What makes Savages interesting is the fact that it’s directed by Oliver Stone. Given his track record with films such as Platoon (1986), Wall Street (1987), Born on the Fourth of July (1989), JFK (1991) and Natural Born Killers (1994), I’d hoped this would’ve been an explosive exposé on some of the lesser discussed tactics being employed by the US in Afghanistan under the guise of ‘War on Terror’. Unfortunately, it’s a weakly written film that might’ve been better left in the hands of Michael Mann, Robert Rodriguez or Quentin Tarantino.

To begin with, the main cast (Taylor Kitsch, Aaron Johnson and Blake Lively) aren’t really convincing in their roles and at no time did I ever believe O feared for life as she seemed to be more concerned about not having a toothbrush and internet access or anything else to eat but pizza – a totally self involved brat who likes the sound of her own voice. For the most part there’s very little to care about with these characters and the only time Savages became interesting was with the scenes between her and Elena (Salma Hayek); the only complex character in the entire ensemble.

Much of the violence we see in the film is well orchestrated, but actors such as Shea Whigham and Emile Hirsch are so underused; it’s such a shame to see them come and go so quickly as their screen presence is much stronger than any of the three leads. On the whole, there’s not that much we learn about the marijuana industry that we didn’t already know, but given the hold it has on the brothers and O’s story about when she first started using it, Savages tells us more about our current culture than anything else – which makes it an appropriately titled film describing who and what we are today.

Patrick Samuel

Patrick Samuel

The founder of Static Mass Emporium and one of its Editors in Chief is an emerging artist with a philosophy degree, working primarily with pastels and graphite pencils, but he also enjoys experimenting with water colours, acrylics, glass and oil paints.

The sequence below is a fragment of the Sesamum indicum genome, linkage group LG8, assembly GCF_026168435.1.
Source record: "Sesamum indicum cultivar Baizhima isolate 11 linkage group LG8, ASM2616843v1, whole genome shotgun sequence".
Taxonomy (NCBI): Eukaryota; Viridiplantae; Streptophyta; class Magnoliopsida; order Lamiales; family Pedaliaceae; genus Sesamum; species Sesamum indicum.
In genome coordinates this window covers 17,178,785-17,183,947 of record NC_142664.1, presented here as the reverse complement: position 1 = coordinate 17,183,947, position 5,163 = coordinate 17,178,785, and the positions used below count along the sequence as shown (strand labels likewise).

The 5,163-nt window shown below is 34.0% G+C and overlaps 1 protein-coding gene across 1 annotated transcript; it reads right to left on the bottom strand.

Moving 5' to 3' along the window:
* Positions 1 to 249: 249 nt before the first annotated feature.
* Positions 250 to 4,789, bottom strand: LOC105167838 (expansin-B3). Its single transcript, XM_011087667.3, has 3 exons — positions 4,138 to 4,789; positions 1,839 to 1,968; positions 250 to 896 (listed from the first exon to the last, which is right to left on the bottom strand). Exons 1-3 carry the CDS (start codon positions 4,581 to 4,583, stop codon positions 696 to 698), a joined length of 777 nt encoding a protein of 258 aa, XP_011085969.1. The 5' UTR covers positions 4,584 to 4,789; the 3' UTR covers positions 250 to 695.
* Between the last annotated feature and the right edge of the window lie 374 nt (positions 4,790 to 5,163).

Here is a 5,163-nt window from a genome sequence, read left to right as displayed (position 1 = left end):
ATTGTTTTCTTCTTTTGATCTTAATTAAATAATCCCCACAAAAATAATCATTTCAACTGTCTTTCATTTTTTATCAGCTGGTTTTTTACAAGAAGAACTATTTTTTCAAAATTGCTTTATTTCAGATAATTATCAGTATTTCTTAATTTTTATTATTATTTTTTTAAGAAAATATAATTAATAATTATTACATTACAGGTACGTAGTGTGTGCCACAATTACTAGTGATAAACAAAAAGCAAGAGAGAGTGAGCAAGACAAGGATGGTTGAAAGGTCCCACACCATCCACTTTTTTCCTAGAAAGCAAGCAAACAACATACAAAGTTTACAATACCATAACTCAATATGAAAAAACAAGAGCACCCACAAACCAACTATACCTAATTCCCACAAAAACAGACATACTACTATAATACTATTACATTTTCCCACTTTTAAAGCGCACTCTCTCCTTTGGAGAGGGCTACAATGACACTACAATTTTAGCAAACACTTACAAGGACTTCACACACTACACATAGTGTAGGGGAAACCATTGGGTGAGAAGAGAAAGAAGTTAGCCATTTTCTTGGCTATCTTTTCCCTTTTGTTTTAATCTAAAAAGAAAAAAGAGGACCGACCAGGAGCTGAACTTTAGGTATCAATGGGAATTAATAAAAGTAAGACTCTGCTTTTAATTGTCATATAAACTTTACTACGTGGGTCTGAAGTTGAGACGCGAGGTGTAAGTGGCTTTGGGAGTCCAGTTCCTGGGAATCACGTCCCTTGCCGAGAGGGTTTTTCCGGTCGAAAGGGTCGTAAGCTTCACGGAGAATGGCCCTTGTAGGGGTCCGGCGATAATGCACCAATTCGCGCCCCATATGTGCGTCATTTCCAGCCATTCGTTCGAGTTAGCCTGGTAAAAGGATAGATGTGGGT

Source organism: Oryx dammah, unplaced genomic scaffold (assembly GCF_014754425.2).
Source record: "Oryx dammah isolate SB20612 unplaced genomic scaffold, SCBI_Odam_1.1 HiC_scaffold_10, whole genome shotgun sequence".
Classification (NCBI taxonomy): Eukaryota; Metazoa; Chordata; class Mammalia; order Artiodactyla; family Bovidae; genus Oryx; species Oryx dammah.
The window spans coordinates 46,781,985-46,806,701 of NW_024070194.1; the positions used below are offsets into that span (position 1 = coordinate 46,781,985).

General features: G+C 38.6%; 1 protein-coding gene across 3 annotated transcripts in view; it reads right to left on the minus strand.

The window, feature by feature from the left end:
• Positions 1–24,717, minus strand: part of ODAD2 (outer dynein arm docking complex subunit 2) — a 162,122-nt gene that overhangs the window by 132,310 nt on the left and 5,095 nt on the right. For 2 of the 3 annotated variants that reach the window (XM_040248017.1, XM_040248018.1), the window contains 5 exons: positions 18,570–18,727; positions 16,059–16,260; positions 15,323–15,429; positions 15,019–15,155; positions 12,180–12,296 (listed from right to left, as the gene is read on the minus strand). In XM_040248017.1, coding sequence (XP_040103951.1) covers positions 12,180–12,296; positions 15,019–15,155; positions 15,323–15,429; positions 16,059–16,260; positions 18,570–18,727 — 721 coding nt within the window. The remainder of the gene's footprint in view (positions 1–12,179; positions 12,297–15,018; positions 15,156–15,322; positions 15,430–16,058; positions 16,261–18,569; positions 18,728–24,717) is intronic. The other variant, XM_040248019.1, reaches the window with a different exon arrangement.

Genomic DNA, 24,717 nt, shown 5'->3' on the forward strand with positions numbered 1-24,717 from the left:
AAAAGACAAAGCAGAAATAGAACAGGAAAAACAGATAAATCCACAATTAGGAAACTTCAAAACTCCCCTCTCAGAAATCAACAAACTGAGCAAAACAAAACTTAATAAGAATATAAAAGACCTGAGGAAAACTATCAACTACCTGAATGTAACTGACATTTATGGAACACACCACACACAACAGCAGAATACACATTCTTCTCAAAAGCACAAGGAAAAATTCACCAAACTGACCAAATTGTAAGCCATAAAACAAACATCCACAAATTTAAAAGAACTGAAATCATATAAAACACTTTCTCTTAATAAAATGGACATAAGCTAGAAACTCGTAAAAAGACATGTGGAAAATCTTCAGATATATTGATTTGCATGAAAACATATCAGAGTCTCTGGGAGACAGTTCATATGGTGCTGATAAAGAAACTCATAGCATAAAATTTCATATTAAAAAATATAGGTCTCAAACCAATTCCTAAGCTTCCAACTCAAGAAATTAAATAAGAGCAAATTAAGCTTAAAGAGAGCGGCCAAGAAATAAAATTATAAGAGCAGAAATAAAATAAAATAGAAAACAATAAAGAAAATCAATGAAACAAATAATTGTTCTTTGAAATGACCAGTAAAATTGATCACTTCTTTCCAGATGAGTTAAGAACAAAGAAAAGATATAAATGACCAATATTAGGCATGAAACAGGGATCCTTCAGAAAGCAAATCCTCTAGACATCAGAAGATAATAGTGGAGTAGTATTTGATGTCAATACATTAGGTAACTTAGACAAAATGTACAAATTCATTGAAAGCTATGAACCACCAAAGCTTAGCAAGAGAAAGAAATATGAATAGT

Being on the autistic spectrum with Asperger’s Syndrome, he is stimulated by bold, contrasting colours, intricate details, multiple textures, and varying shades of light and dark. Patrick's work extends to sound and video, and when not drawing or painting, he can be found working on projects he shares online with his followers.

Patrick returned to drawing and painting after a prolonged break in December 2016 as part of his daily art therapy, and is now making the transition to being a full-time artist. As a spokesperson for autism awareness, he also gives talks and presentations on the benefits of creative therapy.

Static Mass is where he lives his passion for film and writing about it. A fan of film classics, documentaries and science fiction, Patrick prefers films with an impeccable way of storytelling that reflect on the human condition.

Patrick Samuel ¦ Asperger Artist

© 2018 STATIC MASS EMPORIUM . All Rights Reserved. Powered by METATEMPUS | creative.timeless.personal.   |   DISCLAIMER, TERMS & CONDITIONS

HOME | ABOUT | CONTACT | TWITTER | GOOGLE+ | FACEBOOK | TUMBLR | YOUTUBE | RSS FEED

CINEMA REVIEWS | BLU-RAY & DVD | THE EMPORIUM | DOCUMENTARIES | WORLD CINEMA | CULT MOVIES | INDIAN CINEMA | EARLY CINEMA

MOVIE CLASSICS | DECONSTRUCTING CINEMA | SOUNDTRACKS | INTERVIEWS | THE DIRECTOR’S CHAIR | JAPANESE CINEMA